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We’re all out of toilet paper, and apparently no one is going to buy more.
It’s been nearly two weeks, and what started as simple laziness has turned into a battle of wills, with every roommate waiting for one of the other roommates to buy more Charmin, Angel Soft, anything. The cardboard cylinder that held the last roll is still sitting there on the cistern like a little brown totem to our toilet paper cold war. I’ve been using the bathroom at work and stockpiling beverage napkins from bars for emergency situations.
When you live with four people, the bathroom is like the last escape pod on a spaceship about to explode. Everyone’s trying to get in there at the same time, but subtly. You emerge from your bedroom, towel in hand, just as your roommate is doing the same. You freeze and gawk at each other, then go through the formalities of pretending neither one of you cares about being first, but no one likes getting into an already-wet shower. Bathrooms foster awkwardness. That’s why we close the door.
We’re co-ed. And co-sexuality, for lack of a better term. I’m the sole gay roommate of our strange, stubborn foursome, and I’ve found that the bathroom is a good barometer to measure how at ease you feel with certain types of people. I have no problem urinating while one of the girls washes her hair in the sink not two feet away, but I don’t like to so much as floss while my straight male roommate stands next to me and pomades his sideburns in the mirror.
I’ve never been big on sex in public restrooms, unless it’s in the ADA-compliant stall. Otherwise, there’s just so little room. But bathrooms, even home bathrooms, are intrinsically intimate spaces.
Our shower could not hold one more product and still have room for water. There’s a spongy ball in there covered with rope netting and I don’t even know what it’s for. And plenty of revitalizing, rejuvenating products. Full-body sugar scrubs. Kiwi shampoo. Oatmeal astringent.
“I’m showering in a pantry,” I think to myself. But what I’m actually showering in is the shower of the now-famous “metrosexual.” These products belong to my straight male roommate. I’m fairly sure the loofah does, too. And the eye cream and the Nautica body gel.
Straight men are waxing and preening and moisturizing more than ever. This is old news. Also old news is the Adidas-ization of gay men — the biceps, the tank-tops, the swollen calves in the striped silky track pants. But even the gay jock thing is often well-manicured, moussed up, fake-baked, exfoliated and Crest White Stripped. Clearly, gay and straight men are finding common ground in the bathroom. So why can’t I pee in front of my straight roommate?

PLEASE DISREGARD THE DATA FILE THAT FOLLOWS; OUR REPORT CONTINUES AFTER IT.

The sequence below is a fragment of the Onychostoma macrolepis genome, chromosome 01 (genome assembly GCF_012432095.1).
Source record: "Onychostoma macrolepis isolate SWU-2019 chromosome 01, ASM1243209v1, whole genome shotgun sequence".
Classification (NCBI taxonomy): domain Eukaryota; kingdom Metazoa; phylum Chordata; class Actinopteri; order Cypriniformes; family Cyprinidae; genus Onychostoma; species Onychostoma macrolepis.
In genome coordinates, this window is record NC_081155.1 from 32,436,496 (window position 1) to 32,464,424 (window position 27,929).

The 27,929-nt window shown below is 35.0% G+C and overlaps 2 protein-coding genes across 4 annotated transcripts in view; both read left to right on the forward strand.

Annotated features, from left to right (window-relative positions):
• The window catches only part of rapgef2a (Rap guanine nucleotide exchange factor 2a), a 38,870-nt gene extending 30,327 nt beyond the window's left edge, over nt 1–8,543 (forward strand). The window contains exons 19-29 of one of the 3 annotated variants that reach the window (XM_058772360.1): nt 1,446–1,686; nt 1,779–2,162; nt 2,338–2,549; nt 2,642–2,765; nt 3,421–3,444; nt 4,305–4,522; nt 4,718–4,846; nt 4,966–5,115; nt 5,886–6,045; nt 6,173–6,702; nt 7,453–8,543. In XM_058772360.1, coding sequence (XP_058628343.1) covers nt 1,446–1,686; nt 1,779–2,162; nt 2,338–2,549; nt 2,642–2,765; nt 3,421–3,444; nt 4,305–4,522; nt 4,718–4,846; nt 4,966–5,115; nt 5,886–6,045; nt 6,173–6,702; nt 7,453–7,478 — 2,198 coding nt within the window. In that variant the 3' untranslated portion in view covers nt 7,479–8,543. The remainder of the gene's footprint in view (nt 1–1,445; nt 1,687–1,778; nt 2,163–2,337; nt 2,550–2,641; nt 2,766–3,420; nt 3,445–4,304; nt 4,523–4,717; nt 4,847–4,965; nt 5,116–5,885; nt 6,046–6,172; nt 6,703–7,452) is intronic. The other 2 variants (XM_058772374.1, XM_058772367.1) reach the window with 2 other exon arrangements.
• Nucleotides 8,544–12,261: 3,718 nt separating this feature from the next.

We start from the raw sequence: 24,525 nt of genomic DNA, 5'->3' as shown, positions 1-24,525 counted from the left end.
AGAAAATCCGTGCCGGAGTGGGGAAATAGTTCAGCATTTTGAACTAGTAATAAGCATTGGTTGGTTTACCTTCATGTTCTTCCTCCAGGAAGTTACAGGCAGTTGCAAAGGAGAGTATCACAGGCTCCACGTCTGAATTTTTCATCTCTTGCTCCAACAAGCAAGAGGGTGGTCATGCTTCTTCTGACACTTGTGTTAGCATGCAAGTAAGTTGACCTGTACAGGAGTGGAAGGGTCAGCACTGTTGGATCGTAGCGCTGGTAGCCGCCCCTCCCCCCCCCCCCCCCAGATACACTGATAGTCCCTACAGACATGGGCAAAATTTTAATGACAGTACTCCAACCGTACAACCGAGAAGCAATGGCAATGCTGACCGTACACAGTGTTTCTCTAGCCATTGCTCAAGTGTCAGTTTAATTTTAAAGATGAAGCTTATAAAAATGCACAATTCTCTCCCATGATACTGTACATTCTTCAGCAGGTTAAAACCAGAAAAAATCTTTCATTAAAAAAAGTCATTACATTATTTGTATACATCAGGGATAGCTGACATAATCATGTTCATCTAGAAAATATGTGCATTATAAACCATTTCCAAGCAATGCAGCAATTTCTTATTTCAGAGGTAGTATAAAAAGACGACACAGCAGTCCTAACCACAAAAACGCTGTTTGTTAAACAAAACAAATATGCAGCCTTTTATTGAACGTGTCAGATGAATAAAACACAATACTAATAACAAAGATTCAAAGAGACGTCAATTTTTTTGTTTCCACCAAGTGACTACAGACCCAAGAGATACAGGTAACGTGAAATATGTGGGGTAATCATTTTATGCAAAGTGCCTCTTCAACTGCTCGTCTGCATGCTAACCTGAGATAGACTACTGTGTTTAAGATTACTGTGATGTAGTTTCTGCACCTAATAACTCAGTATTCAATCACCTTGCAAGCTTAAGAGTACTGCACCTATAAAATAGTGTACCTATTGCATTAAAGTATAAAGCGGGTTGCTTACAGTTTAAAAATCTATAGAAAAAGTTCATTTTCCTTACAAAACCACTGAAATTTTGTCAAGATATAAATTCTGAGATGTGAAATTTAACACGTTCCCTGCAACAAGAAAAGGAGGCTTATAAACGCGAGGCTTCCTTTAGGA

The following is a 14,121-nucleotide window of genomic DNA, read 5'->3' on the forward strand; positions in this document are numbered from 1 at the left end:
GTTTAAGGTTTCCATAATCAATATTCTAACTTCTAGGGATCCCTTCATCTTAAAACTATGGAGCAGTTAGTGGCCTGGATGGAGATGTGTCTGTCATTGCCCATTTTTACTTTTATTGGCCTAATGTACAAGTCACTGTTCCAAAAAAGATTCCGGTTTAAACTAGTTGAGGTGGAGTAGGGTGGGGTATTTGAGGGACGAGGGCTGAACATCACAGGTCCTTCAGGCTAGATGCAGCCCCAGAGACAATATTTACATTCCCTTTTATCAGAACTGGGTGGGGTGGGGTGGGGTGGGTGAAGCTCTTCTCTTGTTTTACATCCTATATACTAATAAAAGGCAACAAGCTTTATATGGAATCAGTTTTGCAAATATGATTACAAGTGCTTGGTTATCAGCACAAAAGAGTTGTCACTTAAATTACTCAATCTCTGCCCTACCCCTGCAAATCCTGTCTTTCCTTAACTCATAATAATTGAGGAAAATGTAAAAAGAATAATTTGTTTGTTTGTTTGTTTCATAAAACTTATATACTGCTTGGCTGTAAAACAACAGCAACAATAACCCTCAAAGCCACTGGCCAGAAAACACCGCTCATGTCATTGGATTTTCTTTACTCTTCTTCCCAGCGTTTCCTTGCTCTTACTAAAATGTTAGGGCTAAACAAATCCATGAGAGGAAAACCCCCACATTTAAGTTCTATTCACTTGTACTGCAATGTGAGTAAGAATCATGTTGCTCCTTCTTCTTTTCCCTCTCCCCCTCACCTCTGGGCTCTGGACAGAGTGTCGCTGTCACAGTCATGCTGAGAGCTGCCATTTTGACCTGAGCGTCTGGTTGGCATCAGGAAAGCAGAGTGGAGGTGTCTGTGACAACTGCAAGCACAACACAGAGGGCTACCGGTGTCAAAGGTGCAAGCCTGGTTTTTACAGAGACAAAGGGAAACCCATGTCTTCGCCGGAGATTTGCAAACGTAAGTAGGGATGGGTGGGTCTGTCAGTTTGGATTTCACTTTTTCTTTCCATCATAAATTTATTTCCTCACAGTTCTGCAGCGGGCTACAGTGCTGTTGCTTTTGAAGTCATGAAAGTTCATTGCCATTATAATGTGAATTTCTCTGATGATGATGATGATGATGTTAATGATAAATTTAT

Much has been made of the shifting standard of masculinity. Straight men can now fret about their appearance like the rest of us without compromising their manhood. They can support gay rights, have gay friends and, in some places, even dabble in the bi world occasionally. And gay men increasingly butch it up, lift weights the size of truck axles and wear Yankees caps, regardless of whether or not they’ve been to a game.
Gay is increasingly trendy. Here in New York, it seems that every straight man needs to have a pair of aviator sunglasses, a vintage sofa, a rudimentary knowledge of hip-hop and a gay friend if they don’t want to be considered square. It’s nice to be part of the package.
But it all comes screeching to a halt in the bathroom. When you’re out on the street or sitting in the living room, people are just people. In the bathroom, suddenly people have bodies and bodily functions. It’s in the bathroom, when my roommate and I are sharing the sink to brush our teeth because we’re both late for work, that I remember that our straight male/gay male platonic relationship comes with a caveat that will probably always be there. There’s always going to be a divide at the personal level, even as society increasingly indicates less and less difference between gay men and straight men. There’s something ingrained that we can’t seem to get past.
The other day I took a trip to Bed, Bath and Beyond. It’s one of the cavernous box-stores that have recently been appearing in the grand, pillared edifices along Sixth Avenue that used to house all those Rockefeller-era corporate headquarters. Bed, Bath and Beyond is more than a store. It’s Pangea. Nothing exists beyond its borders when you’re in there. And when you’re in there, nothing exists except billions of straight couples shopping for billions of reasonably priced bath products.
It’s all so sterile. Anything awkward about a room meant for nudity and defecation is vacuumed right out of the store by Egyptian cotton bath towels, sea-green soap dishes and tastefully chromed toothbrush holders. Couples look more than normal, almost ultra-wholesome, shopping at this store. A woman holds up one of those no-slip friction mats for bathtubs to her husband or boyfriend and asks him what he thinks. Amazingly, he seems to care. If straight men care about shopping for bath mats, clearly some revolution has quietly occurred.
But for whatever reason, gay men and straight men continue to have trouble being close, even in the most progressive arenas. Sharing a liberal, pro-gay mindset remains a lot easier than sharing a bathroom.